- Compared to Reagan — electability of Trump not born out by polling
- We “knew” Ronald Reagan, Donald Trump is no Ronald Reagan
- Nothing in Trump’s background represents salvation for the country
An element of Donald Trump’s Republican support tries to maintain that his popularity is a result of a general Reaganesque appeal across party lines. The thought is fanciful because Reagan did not lose appeal with the conservative base as a result of any cross party or no-party appeal. Any comparison is further strained as compared to Trump’s projected personna because Reagan was a gifted speaker at all times who understood and could articulate serious policy. His words were appealing to the masses while never demagogic.
Trump’s bombast is not the equivalent unless the ringside “oration” of professional wrestlers is the equivalent of statesmanship. Keep in mind that Reagan had great cross gender appeal. Trump, not so much. Reagan had proven general election appeal in the largest state, California. Consider that today Texas is the second largest state in the Union, behind California, and it has a greater percentage of minority population than New York, and is metropolitan enough to have two of the top ten largest cities in the nation. So the closest comparison to Reagan that is still in the race is the someone who has won in the state of Texas. Ted Cruz has general election appeal there based on his authenticity and articulation of his conservative convictions, like Reagan. (more below break)
This article from Guy Benson writing at Townhall relates to current polling data and makes a clear case that Trump is the riskier candidate compared to Cruz. While we recommend Benson’s commentary and charts be studied in its entirety, here are some excerpts.
American voters have been subjected to endlessTrump coverage since last spring, over which time his approach to politics has been made abundantly clear. They don’t like what they’ve seen. His unfavorability rating has soared, especially among women. And we’re supposed to believe he’ll rectify this problem by…relentlessly attacking his female opponent, inevitably deploying personal insults along the way? By the way, if you think he’ll be able to resist this sort of petty nastiness in the general election setting, you haven’t been paying attention. His barrage of criticism against Hillary might put a dent in her (weak) favorability numbers, but he desperately needs to resurrect his catastrophically bad public image. Being an impulsive attack dog, his default setting, isn’t likely to get him there.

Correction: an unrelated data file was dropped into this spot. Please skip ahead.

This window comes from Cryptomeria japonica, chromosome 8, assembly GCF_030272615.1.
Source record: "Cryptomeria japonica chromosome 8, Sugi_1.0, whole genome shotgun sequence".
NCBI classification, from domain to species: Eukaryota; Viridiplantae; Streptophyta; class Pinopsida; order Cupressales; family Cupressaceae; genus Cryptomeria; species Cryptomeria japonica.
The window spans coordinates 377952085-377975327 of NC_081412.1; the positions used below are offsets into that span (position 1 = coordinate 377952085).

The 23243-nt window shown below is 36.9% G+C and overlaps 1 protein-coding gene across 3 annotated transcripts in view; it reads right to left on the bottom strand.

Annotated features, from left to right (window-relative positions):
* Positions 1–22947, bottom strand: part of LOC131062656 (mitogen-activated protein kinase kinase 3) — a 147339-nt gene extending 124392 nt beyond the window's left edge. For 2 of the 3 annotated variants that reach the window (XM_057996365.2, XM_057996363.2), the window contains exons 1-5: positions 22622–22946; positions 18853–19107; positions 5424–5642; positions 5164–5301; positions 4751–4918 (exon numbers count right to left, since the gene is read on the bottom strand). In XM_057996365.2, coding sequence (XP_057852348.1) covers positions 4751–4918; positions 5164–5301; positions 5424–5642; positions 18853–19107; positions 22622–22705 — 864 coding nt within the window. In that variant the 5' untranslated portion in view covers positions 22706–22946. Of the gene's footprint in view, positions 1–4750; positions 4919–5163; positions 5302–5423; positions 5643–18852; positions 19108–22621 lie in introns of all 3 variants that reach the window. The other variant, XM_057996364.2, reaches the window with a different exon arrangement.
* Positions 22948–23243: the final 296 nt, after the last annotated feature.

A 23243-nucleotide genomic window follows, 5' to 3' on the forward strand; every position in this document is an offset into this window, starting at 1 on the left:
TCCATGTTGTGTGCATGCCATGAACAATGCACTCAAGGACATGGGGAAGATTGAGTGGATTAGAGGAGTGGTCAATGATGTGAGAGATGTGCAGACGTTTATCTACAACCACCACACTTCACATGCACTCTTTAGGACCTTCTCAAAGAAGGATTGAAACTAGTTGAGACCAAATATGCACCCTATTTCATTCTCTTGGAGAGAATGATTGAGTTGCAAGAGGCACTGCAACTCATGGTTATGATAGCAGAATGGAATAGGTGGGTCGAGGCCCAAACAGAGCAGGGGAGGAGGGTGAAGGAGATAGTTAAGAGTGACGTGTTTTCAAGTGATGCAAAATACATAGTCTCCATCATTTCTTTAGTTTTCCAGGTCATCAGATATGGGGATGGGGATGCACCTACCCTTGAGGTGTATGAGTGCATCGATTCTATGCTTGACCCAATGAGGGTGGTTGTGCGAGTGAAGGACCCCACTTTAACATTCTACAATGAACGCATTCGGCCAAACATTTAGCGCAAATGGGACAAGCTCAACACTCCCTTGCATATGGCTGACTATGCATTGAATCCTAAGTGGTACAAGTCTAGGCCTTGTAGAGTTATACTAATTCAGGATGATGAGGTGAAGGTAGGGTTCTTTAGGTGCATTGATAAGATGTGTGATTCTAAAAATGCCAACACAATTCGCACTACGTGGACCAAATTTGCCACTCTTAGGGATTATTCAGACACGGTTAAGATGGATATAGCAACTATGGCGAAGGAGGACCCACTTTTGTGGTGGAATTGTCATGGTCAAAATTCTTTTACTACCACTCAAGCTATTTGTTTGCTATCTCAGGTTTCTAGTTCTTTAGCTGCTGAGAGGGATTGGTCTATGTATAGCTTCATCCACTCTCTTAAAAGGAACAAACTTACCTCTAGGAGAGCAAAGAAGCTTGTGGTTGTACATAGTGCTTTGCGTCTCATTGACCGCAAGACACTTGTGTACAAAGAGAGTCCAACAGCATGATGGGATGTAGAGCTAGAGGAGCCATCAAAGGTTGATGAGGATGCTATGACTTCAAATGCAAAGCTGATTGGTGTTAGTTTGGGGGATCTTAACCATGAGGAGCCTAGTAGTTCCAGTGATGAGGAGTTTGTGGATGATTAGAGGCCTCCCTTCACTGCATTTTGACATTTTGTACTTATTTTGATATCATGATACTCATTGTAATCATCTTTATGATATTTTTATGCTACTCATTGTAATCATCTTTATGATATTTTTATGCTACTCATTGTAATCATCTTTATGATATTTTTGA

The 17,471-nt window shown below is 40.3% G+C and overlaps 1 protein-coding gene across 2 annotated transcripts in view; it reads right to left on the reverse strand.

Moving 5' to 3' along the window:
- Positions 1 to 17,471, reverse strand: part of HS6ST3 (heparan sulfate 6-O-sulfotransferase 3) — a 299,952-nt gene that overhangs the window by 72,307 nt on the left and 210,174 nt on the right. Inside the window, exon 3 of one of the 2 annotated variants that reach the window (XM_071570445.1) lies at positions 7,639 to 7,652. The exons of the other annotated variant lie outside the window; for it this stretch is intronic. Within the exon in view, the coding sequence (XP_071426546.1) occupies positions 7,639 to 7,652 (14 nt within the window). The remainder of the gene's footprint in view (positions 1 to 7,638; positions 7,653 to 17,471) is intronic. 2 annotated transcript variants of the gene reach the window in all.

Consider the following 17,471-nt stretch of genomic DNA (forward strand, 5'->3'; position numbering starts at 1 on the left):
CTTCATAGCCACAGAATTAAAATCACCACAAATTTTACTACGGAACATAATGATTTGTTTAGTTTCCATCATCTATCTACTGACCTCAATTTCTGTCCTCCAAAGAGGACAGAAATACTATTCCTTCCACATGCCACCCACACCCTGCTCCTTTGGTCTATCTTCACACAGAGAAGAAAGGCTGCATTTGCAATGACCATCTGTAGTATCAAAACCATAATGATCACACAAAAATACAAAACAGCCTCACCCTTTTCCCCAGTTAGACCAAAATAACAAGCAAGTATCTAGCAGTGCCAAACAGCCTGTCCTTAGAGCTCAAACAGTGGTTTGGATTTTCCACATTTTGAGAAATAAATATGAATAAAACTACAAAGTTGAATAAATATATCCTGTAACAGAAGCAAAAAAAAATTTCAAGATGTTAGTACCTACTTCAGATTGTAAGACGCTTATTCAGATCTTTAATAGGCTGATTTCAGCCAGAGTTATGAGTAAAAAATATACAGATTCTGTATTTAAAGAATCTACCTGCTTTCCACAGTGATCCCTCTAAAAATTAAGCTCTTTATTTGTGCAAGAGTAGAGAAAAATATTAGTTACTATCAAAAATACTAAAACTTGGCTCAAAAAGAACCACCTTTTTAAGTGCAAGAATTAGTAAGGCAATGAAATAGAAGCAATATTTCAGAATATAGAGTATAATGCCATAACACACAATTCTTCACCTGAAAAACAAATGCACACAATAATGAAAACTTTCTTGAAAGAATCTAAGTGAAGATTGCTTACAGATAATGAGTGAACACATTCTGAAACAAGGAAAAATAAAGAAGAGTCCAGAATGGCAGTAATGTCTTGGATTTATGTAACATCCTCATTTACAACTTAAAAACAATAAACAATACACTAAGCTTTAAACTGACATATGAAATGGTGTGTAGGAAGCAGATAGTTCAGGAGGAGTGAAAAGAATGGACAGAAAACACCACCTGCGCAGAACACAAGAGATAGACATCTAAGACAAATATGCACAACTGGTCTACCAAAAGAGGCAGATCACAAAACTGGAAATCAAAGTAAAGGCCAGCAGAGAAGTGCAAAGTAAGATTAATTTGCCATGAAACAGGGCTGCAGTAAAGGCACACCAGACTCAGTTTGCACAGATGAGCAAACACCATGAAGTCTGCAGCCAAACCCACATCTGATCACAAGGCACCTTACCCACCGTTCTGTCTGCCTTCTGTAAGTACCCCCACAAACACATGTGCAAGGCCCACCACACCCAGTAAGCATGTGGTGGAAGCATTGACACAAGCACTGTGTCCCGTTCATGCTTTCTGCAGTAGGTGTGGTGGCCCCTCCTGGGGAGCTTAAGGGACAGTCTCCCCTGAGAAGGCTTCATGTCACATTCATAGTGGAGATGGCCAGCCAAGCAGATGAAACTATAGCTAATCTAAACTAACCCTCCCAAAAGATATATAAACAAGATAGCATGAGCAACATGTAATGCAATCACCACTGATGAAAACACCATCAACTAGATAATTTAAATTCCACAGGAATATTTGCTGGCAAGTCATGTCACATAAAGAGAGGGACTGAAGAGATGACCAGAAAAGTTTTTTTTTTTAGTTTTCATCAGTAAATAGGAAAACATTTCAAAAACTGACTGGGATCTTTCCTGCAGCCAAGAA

The next rationalization we often hear is that it’s silly to worry about bad polling at this stage of the race. It’s way too early. Just look at 1980! Jimmy Carter was crushing Reagan in the spring, yet all we know how that election turned out. Trump himself loves this argument, which he advanced at a rally in New York this week. Politifact, a left-leaning fact-checking outfit dove into the data and found that — surprise — Trump is wrong on this point. They point to a summary of nine available public polling taken in March and April of 1980. Carter led Regan in seven of the surveys, with Reagan ahead by nine points in one, plus a tie. On average, Carter held a five-point lead at this juncture of the contest, and his lead was shrinking. In mid-April of 2016, Hillary Clinton’s advantage is growing. She has topped Trump in 15 consecutive polls, and her average lead is approximately double what Carter’s was over a parallel stretch: (snip)
This is a more important indicator than the head-to-head scores, which are easier to dismiss (though less so as time wears on, particularly given the universal name recognition Trump and Clinton enjoy). Reagan was never, ever even remotely as disliked as Trump is now.
We are pointing to Benson’s article not to maintain that Hillary or Cruz have stupendous individual favorable/unfavorable ratios, only that the Trump supporters projections are from talking to themselves, and are not born from reality. Further, Trump’s comparatives to Hillary are getting worse and Cruz does much better against Hillary than Trump. If one seriously looks at policy on matters supposedly driving people to Trump, Cruz is stronger on immigration and trade while being bounded by the Constitution. Do Trump people care about that?
Maybe Trump people just like the theatrics. But it is crucial to keep in mind that Trump has risen as a result of mainstream media coverage that has not been in attack mode against him. They will be after the rope-a-dope strategy is complete.
R Mall (article revised and expanded from original posting)